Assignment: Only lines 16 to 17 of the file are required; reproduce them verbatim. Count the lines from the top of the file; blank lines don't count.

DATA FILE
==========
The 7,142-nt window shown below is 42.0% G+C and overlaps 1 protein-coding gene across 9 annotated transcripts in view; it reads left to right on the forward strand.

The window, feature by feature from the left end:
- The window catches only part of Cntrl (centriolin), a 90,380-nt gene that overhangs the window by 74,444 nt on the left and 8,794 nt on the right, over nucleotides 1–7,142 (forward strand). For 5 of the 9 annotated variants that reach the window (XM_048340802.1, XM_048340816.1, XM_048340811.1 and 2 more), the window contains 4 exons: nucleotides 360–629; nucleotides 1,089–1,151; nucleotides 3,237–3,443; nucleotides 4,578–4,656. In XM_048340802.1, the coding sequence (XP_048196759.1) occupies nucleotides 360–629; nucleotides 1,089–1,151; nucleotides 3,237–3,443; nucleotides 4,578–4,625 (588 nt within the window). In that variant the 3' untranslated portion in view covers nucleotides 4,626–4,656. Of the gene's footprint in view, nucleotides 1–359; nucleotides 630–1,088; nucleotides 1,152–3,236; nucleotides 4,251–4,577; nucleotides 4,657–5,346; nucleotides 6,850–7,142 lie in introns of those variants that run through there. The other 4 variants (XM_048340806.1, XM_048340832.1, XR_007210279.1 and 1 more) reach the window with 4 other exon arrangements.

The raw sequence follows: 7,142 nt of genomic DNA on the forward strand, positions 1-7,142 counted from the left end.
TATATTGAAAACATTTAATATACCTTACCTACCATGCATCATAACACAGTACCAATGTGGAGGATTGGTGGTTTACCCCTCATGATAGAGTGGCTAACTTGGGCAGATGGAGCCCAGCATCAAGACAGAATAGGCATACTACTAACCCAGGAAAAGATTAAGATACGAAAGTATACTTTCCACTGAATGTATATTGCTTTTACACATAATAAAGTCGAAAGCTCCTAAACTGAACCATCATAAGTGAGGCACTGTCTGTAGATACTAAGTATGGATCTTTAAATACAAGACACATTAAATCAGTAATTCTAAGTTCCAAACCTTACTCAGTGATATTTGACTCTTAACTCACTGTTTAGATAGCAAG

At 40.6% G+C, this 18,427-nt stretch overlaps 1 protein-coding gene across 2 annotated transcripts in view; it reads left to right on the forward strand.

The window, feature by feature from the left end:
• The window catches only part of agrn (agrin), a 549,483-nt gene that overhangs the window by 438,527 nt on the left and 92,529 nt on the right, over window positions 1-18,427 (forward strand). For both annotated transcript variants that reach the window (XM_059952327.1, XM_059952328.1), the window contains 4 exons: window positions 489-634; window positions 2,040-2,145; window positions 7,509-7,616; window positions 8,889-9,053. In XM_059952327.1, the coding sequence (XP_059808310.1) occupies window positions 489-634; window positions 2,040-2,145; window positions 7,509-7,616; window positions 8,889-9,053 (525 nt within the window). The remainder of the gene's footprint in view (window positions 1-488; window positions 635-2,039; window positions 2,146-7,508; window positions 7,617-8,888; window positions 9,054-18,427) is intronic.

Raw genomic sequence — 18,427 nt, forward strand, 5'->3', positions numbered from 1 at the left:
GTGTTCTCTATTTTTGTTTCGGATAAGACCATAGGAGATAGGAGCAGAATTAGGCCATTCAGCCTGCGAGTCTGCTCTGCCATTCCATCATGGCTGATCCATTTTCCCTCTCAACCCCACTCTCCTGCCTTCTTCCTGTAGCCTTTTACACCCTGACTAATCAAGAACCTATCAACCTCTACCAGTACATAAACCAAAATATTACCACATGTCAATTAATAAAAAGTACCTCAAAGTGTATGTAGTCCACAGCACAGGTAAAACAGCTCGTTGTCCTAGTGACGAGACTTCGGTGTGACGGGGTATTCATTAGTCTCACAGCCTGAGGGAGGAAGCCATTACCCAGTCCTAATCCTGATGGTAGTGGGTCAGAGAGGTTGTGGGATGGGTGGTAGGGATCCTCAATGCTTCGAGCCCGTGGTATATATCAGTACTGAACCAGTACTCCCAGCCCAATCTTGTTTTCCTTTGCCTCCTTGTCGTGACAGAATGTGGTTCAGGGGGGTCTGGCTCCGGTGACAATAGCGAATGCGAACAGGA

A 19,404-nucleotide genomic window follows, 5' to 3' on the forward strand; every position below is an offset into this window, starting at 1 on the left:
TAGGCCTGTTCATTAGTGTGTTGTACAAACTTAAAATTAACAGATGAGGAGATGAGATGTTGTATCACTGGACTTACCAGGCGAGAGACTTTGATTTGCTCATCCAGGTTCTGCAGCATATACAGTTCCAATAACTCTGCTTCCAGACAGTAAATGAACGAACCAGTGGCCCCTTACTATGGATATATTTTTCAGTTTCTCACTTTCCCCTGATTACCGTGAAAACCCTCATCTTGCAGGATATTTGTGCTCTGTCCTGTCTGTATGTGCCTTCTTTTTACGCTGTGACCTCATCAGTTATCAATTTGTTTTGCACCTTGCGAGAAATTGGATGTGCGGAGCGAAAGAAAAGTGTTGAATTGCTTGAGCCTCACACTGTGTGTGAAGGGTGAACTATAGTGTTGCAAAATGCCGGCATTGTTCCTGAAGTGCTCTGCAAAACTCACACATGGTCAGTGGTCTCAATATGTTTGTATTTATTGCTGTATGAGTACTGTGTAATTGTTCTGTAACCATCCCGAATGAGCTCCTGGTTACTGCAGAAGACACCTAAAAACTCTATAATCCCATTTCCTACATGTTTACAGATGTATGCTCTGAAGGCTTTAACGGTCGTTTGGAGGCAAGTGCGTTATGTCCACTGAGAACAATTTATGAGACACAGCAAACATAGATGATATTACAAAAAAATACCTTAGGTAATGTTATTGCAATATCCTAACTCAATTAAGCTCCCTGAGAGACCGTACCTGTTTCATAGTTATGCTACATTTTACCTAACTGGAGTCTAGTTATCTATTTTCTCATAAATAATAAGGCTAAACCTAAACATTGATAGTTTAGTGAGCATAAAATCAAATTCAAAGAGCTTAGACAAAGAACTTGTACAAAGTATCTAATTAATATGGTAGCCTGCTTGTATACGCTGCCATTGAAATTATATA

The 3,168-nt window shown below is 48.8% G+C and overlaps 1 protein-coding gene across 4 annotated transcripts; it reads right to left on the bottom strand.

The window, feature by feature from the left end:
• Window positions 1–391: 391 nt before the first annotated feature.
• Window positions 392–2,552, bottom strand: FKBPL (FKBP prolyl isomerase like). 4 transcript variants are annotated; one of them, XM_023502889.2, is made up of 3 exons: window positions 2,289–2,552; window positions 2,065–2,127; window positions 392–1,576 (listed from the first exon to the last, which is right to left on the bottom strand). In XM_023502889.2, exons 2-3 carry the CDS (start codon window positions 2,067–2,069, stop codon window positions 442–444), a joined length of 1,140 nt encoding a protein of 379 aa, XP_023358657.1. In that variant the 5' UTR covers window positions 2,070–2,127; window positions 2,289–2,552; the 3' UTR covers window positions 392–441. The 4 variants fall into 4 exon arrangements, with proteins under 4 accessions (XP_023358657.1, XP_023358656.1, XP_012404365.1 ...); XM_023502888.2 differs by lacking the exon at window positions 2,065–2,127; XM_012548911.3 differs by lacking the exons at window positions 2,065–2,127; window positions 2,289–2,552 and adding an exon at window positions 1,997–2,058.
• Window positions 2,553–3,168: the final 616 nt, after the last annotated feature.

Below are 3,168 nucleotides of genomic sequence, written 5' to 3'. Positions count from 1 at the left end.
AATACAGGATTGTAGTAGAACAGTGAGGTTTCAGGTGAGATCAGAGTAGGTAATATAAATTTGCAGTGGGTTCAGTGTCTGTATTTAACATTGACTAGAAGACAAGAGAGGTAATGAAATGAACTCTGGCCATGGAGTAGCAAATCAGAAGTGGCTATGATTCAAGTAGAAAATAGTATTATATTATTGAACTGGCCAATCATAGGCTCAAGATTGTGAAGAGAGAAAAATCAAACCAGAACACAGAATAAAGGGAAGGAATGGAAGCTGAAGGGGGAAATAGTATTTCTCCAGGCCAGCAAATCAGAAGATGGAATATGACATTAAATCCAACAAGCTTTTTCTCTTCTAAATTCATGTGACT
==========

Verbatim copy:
• Window positions 392–2,552, bottom strand: FKBPL (FKBP prolyl isomerase like). 4 transcript variants are annotated; one of them, XM_023502889.2, is made up of 3 exons: window positions 2,289–2,552; window positions 2,065–2,127; window positions 392–1,576 (listed from the first exon to the last, which is right to left on the bottom strand). In XM_023502889.2, exons 2-3 carry the CDS (start codon window positions 2,067–2,069, stop codon window positions 442–444), a joined length of 1,140 nt encoding a protein of 379 aa, XP_023358657.1. In that variant the 5' UTR covers window positions 2,070–2,127; window positions 2,289–2,552; the 3' UTR covers window positions 392–441. The 4 variants fall into 4 exon arrangements, with proteins under 4 accessions (XP_023358657.1, XP_023358656.1, XP_012404365.1 ...); XM_023502888.2 differs by lacking the exon at window positions 2,065–2,127; XM_012548911.3 differs by lacking the exons at window positions 2,065–2,127; window positions 2,289–2,552 and adding an exon at window positions 1,997–2,058.
• Window positions 2,553–3,168: the final 616 nt, after the last annotated feature.